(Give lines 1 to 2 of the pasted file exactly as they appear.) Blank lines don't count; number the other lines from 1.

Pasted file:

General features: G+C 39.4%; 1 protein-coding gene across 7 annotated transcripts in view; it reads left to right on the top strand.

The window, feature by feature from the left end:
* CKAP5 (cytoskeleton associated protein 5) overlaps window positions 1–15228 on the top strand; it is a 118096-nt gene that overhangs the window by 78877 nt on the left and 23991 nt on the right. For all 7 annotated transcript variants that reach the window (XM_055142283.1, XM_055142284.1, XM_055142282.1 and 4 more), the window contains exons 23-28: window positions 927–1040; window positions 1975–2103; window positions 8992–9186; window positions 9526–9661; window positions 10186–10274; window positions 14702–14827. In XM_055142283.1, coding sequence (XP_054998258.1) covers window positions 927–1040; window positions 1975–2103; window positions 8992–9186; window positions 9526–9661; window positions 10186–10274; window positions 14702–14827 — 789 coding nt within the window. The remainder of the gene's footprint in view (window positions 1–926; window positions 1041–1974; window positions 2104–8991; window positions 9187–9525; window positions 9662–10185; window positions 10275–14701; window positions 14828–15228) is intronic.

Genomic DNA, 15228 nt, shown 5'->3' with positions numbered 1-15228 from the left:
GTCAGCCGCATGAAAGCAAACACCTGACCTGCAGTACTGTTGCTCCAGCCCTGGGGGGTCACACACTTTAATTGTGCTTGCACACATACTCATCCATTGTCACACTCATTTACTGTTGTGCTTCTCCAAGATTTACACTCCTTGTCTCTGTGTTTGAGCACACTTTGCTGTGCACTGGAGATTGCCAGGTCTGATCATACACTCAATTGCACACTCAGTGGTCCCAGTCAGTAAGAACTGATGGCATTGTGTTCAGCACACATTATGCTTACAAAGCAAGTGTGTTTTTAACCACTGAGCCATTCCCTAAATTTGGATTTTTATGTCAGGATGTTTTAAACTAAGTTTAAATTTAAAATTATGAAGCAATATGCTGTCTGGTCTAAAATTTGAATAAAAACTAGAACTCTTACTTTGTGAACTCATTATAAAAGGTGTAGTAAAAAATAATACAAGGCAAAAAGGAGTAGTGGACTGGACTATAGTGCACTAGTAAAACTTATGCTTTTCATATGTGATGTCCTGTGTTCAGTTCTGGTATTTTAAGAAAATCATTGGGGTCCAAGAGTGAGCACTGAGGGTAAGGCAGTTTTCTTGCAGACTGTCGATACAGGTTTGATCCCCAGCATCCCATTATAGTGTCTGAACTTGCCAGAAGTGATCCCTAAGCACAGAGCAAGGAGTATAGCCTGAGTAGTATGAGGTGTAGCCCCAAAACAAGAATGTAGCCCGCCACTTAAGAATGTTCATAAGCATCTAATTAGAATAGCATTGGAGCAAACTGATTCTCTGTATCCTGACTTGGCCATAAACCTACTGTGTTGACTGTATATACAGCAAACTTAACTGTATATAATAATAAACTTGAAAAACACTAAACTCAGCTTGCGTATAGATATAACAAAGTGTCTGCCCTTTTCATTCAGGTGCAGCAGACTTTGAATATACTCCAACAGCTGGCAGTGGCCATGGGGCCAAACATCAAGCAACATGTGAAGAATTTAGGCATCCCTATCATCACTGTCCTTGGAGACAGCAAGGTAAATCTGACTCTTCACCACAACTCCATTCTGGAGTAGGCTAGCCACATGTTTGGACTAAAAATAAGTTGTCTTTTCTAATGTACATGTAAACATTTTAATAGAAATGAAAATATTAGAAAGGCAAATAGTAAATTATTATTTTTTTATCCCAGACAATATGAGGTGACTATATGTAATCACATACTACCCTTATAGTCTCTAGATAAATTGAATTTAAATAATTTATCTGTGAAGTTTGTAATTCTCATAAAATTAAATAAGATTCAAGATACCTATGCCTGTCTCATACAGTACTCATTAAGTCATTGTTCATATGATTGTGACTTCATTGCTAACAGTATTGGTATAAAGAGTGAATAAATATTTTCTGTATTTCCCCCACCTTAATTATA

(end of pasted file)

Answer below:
General features: G+C 39.4%; 1 protein-coding gene across 7 annotated transcripts in view; it reads left to right on the top strand.

The window, feature by feature from the left end: